Two Russian journalists and an environmental activist have been beaten up within a week. It's easy to blame it on the Russian government, but the problem runs deeper.
Contrary to what Western coverage suggests, Russian internet remains a relatively censorship-free zone. Yes, NGOs and opposition papers and websites have had their servers and computers confiscated – mostly under charges of copyright infringement on behalf of Microsoft, which was being used so often it issued a statement condemning the practice and granted all advocacy groups absolution from piracy – but to portray Russia as a bloodthirsty dictatorship where journalists are little more than target practice is just not fair. Reporters Without Borders, whose rating puts Russia only eight places above the human rights nightmare that is the Democratic Republic of Congo, isn't without controversies of its own, and its methodology far from perfect. Moreover, you'll have to dig deep to find a story in Russian press (TV is different) that's not in one way or another critical of the government, local authorities or big business.
Oleg Kashin – now an internationally known Russian reporter who suffered brutal beating for something that he'd written – was the only journalist to interview Anatoly Barkov, vice-president of oil giant Lukoil, who is assumed to be responsible for the death of two women whose Citroen happened to be in front of Barkov's black Mercedes. The interview failed to convince anybody of Barkov's innocence, but Kashin's was the sole attempt at objectivity, which is supposed to be a core journalistic value.
The problem with journalism in Russia is not censorship, unfortunately – that would be easy to deal with. The problem is the general circumstances in which Russian media workers have to exist. Journalists in Russia are not unionised. There isn't a single organisation overseeing adherence to professional ethics, helping deal with nonpaying employers, providing legal support to its members etc.
There is, in fact, a Union of Journalists of Russia, but it's a dusty old care home for Pravda veterans, the sole function of which seems to be issuing international press cards.
But as a journalist in Russia, if you don't work for a major national news outlet with its own security and legal departments, you're on your own.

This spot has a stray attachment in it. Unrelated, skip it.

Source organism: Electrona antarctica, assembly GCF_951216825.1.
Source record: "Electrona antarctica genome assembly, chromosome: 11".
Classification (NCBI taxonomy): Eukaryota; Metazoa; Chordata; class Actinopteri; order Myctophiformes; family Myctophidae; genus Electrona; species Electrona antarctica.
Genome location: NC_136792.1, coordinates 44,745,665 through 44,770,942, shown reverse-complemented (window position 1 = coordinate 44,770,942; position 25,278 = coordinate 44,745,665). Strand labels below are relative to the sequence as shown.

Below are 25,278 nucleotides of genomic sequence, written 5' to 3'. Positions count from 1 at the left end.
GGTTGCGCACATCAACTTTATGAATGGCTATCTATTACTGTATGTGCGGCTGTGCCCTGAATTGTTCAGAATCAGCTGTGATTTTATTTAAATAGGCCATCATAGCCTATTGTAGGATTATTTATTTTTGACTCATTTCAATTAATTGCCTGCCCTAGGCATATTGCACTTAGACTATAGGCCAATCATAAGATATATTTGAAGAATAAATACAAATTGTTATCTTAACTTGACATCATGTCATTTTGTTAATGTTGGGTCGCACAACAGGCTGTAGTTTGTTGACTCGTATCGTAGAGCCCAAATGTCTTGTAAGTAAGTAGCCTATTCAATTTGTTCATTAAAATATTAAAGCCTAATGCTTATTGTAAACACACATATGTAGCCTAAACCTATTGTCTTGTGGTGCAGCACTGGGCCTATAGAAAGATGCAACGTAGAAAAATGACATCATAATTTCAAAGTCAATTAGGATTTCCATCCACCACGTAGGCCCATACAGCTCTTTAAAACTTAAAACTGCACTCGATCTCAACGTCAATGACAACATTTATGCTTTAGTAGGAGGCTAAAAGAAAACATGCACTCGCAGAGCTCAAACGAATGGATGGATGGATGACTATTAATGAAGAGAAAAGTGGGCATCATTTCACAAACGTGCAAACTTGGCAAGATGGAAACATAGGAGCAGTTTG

It wasn't the deliberate sadism of the attack on Oleg Kashin, who had his jaw, fingers and legs broken to prevent him from speaking, writing or going anywhere for several months, that was most shocking, but the orgy of gloating comments that followed, posted in response to a BBC article on the Kashin disaster on Russian aggregator InoSMI.ru: "Another hack goes down"; "He got what he deserved"; "Why does he get such attention, ordinary people are crippled and killed every day".
These sentiments are probably shared by investigators who, immediately after Dmitry Medvedev's promise to put Kashin's case under "special control", leaked gruesome CCTV footage of Kashin's beating to a tabloid and now seem to be doing their best to convince everybody that it wasn't Oleg's occupation that motivated the attack. A police officer reportedly told people who convened at the Central Investigation Unit building to demand action against Kashin's attackers: "You journalists are to blame yourselves for this kind of attitude" - which equates to blaming a rape victim for provoking the rapist or hating an actor for playing a bad guy.
It's the medieval urge to shoot the messenger who brings bad news that is especially damaging to journalists in Russia, and you can't blame it all on Putin. I used to stand in for the Clubs editor in Time Out Moscow (a position where the biggest occupational hazard was supposed to be a royal hangover after another opening) and I had calls at 3am from club owners on a cocaine binge threatening to "come and find me" over a line in a review in which I meekly complained of the lack of ventilation or an unimpressive Long Island.
You see the line of thought there – the first thing they did wasn't installing better AC or scolding the bartender for diluting drinks with water. It was going after the journalist who pointed out a flaw in their enterprise. Imagine what can happen when a multimillion under-the-table deal is involved.
Khimki forest – four acres of litter-strewn arboreous mediocrity on the northern outskirts of Moscow – has become a complex study in shady deals involving multinational corporations and ruthless big business versus brave but gravely outnumbered activists. Three of the latest brutal attacks against environmental activists and journalists - Mikhai Beketov, Oleg Kashin, Konstantin Fetisov - are directly related to the Khimki forest scandal, but the consistent lack of progress on any of those cases is already encouraging thugs hired by Big Timber and road construction firms – among the most lucrative, hence the most corrupt businesses in Russia - to harass activists daring to defend other public parks and forests.
So it's not Putin or Medvedev who are responsible for the journalists' plight. But they have the power to stop it. Conduct a fair and public investigation, punish those responsible, for the whole of Russia – and the world – to see, and hopefully that will act as a deterrent to those who consider the press a mere nuisance on their way to unlimited wealth. Then we'll have to deal with the attitude.
Free daily newsletter
- Fact-checking around the world: robo-checking, community meetings and Telegram
- Bellingcat launches investigative podcast about the Malaysia Airlines Flight 17 crash
- ‘We need to use smartphones smartly’: key takeaways from Asia's first mobile journalism conference
- Voice for the voiceless: smartphones are the weapon of choice to tell stories from Syrian civil war
- World Press Freedom Day: 10 articles that map challenges and bring hope